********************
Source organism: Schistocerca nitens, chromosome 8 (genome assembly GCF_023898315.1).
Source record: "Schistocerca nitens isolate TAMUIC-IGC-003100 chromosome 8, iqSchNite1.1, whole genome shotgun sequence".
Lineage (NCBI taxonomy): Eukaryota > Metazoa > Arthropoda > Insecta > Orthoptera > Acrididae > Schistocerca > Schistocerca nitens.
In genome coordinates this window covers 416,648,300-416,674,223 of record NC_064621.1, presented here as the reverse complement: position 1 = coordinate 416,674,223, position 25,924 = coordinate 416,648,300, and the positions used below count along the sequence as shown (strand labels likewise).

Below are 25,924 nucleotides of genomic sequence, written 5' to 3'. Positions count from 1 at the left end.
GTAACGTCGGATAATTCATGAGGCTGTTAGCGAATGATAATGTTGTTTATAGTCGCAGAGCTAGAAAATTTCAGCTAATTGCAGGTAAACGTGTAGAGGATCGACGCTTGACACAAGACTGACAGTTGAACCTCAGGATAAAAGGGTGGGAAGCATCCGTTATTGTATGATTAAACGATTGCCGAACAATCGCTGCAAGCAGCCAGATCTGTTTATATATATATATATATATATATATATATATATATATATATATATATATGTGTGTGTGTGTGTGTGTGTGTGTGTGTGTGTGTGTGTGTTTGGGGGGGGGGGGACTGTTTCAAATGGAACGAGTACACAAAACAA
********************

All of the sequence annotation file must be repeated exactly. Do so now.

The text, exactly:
Source organism: Schistocerca nitens, chromosome 8 (genome assembly GCF_023898315.1).
Source record: "Schistocerca nitens isolate TAMUIC-IGC-003100 chromosome 8, iqSchNite1.1, whole genome shotgun sequence".
Lineage (NCBI taxonomy): Eukaryota > Metazoa > Arthropoda > Insecta > Orthoptera > Acrididae > Schistocerca > Schistocerca nitens.
In genome coordinates this window covers 416,648,300-416,674,223 of record NC_064621.1, presented here as the reverse complement: position 1 = coordinate 416,674,223, position 25,924 = coordinate 416,648,300, and the positions used below count along the sequence as shown (strand labels likewise).

Below are 25,924 nucleotides of genomic sequence, written 5' to 3'. Positions count from 1 at the left end.
GTAACGTCGGATAATTCATGAGGCTGTTAGCGAATGATAATGTTGTTTATAGTCGCAGAGCTAGAAAATTTCAGCTAATTGCAGGTAAACGTGTAGAGGATCGACGCTTGACACAAGACTGACAGTTGAACCTCAGGATAAAAGGGTGGGAAGCATCCGTTATTGTATGATTAAACGATTGCCGAACAATCGCTGCAAGCAGCCAGATCTGTTTATATATATATATATATATATATATATATATATATATATATATATATATGTGTGTGTGTGTGTGTGTGTGTGTGTGTGTGTGTGTGTGTTTGGGGGGGGGGGGACTGTTTCAAATGGAACGAGTACACAAAACAA